Art Gallery of Alberta

Drove up to Edmonton to take in the new Art Gallery of Alberta.  My first impression when I looked at the promotional materials was its similarity to a Frank Gehry like the Disney Concert Hall in L.A. and the Peter B. Lewis Building on the Case Western Reserve University campus.

A look at it in real life confirmed my thought, it sure was a Gehry style architecture.  A little googling later led me to the information that its architect Randall Stout used to work at Frank Gehry’s studio.  CLICK HERE for an extensive interview of Randall Stout and some spectacular images of his portfolio.

I don’t have any sophisticated photo software to take out the traffic lights and the sewage repair work underway, so the following picture shows the real life street scene of the remarkable structure at its most authentic.  But for some sparkling clear views and a detailed description of the architecture, CLICK HERE.

And here are some pictures of the inside, like the above, were taken by my little Panasonic Lumix pocket camera, no touch-up or editing:

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The AGA is situated adjacent the Sir Winston Churchill Square in downtown Edmonton, a public open space linking the City Hall with the arts:

The Winspear Centre, home of the Edmonton Symphony is just across from the Square:

To finish off my day visit, I saw this colourful reflection of the slowly setting sun on the downtown buildings:

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Of course, I didn’t drive three hours from Calgary just see the the architecture, but the exhibits.  And that has to be another post.

Photos taken by Arti of Ripple Effects, March 2010.
All Rights Reserved

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Arti

If she’s not birding by the Pond, Arti’s likely watching a movie, reading, or writing a review. Bylines in Asian American Press, Vague Visages, Curator Magazine.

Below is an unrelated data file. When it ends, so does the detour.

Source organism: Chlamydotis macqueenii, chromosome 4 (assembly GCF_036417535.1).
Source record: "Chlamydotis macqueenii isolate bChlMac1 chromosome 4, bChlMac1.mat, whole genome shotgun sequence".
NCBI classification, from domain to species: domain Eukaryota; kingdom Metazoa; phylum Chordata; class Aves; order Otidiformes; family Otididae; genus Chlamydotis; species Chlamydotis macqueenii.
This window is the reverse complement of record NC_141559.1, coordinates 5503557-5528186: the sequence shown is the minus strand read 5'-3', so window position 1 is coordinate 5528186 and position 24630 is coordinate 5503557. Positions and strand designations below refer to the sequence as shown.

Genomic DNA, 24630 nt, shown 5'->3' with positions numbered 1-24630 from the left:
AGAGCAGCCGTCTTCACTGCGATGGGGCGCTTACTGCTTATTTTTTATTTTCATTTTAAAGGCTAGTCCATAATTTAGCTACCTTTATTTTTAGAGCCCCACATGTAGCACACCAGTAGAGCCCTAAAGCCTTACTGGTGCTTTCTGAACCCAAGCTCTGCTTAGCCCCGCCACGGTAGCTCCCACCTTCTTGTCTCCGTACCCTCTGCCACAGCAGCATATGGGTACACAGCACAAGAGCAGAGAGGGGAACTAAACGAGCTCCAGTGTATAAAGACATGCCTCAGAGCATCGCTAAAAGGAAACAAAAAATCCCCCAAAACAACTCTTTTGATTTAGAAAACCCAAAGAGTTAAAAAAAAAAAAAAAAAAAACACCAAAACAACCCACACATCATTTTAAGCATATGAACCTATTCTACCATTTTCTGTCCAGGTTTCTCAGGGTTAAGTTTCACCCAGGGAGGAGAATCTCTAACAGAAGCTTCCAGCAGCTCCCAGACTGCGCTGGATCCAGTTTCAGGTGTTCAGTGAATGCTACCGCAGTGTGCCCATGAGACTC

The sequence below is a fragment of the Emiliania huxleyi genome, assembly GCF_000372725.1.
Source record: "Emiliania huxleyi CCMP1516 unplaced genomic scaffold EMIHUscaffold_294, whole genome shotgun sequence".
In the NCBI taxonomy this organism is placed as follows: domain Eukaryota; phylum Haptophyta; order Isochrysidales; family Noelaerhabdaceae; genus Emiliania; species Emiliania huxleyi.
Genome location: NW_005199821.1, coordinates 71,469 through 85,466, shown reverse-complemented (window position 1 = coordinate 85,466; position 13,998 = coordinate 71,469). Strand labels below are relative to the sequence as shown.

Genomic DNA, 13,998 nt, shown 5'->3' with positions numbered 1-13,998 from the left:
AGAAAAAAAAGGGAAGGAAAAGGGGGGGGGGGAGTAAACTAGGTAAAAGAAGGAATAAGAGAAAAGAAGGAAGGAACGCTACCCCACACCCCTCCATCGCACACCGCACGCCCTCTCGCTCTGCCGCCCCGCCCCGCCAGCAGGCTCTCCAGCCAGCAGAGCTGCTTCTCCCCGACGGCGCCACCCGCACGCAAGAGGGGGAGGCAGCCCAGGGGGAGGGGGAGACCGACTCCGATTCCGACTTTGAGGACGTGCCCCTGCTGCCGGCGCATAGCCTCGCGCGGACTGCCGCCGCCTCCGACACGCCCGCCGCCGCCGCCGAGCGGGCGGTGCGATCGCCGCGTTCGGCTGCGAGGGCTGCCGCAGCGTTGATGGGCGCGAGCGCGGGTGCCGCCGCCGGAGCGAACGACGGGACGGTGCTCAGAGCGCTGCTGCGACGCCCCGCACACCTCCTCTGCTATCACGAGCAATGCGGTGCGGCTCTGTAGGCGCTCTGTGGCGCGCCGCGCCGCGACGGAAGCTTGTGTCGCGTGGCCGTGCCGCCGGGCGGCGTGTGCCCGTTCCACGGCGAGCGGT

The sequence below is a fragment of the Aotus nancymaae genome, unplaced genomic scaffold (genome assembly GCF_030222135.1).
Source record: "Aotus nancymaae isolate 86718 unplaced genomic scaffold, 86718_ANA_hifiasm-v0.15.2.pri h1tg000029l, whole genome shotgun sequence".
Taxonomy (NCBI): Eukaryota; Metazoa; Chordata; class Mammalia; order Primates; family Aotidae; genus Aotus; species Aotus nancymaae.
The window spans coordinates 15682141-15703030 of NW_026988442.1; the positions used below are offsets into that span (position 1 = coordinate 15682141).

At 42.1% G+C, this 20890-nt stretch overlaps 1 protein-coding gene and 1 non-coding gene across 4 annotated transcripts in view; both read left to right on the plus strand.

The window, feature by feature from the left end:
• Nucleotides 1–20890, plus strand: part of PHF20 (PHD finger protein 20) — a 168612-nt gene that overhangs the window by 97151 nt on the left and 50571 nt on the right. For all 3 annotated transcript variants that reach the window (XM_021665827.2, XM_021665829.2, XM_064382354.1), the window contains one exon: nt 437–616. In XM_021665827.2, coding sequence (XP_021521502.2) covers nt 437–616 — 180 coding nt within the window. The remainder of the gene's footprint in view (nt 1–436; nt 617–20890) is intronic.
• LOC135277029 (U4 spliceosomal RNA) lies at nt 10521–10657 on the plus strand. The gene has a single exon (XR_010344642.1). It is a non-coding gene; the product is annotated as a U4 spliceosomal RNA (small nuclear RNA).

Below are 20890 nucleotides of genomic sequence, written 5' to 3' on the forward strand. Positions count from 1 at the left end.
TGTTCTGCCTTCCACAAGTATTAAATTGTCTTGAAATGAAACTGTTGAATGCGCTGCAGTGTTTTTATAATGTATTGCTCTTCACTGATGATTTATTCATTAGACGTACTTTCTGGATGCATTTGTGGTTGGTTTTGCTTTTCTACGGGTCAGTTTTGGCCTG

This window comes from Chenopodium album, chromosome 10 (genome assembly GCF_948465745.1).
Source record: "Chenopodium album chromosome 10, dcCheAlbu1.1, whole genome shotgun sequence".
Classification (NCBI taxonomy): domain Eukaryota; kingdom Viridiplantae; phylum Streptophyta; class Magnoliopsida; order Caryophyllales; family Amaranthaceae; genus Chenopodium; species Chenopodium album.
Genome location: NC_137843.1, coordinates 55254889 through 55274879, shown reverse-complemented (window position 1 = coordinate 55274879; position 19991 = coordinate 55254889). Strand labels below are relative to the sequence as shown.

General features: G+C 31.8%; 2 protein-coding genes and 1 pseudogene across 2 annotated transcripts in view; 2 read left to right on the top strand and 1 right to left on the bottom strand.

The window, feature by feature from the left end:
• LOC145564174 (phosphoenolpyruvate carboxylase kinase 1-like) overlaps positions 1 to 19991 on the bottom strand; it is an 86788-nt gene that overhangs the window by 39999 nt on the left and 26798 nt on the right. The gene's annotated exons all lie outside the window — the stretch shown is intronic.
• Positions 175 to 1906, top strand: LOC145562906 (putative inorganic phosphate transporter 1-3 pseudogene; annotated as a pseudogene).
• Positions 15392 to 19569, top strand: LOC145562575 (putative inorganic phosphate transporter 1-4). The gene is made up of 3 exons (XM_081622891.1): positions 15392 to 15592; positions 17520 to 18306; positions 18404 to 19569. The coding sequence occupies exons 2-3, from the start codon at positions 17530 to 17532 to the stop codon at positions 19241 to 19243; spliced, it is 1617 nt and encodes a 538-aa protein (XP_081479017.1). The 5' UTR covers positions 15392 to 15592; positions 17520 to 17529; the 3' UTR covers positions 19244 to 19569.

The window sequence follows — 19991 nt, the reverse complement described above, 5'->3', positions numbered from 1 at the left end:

9 thoughts on “Art Gallery of Alberta”

  1. Love that last shot! I wonder how construction crews feel about building these types of buildings. :0)


    Ellen,

    There’s a little exhibit showing the construction process, but no human interest article on your question… as with all buildings of interesting architecture I suppose.

    Arti

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  2. What a work of art! I sure like the AGA. Must be quite an experience to walk through the building & check out the exhibits. Speaking of that, please show us what you saw; I look forward to your upcoming post.

    By the way, the last pic is brilliant, I love the mood of the setting sun. It could very well be New York or Boston.

    Thanks for sharing Arti.
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    Molly Mavis,

    That last pic looked much better in reality. My little Panasonic Lumix just didn’t capture it as much as I’d like to.

    Arti

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  3. Fantastic shots, Arti. The indoor ones have a disorienting effect with all those curves and angles. And the vibrant glow in the reflected windows is gorgeous.
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    you know, then may look disorienting, but actually the building isn’t that big, and all these shots I have here are the ceilings or overhead designs.

    Arti

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  4. It also reminds me of the Royal Ontario Museum, only the AGA has those curves while ROM is all pointy. Different architects though. I’ll post pictures of ROM soon.
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    Claire,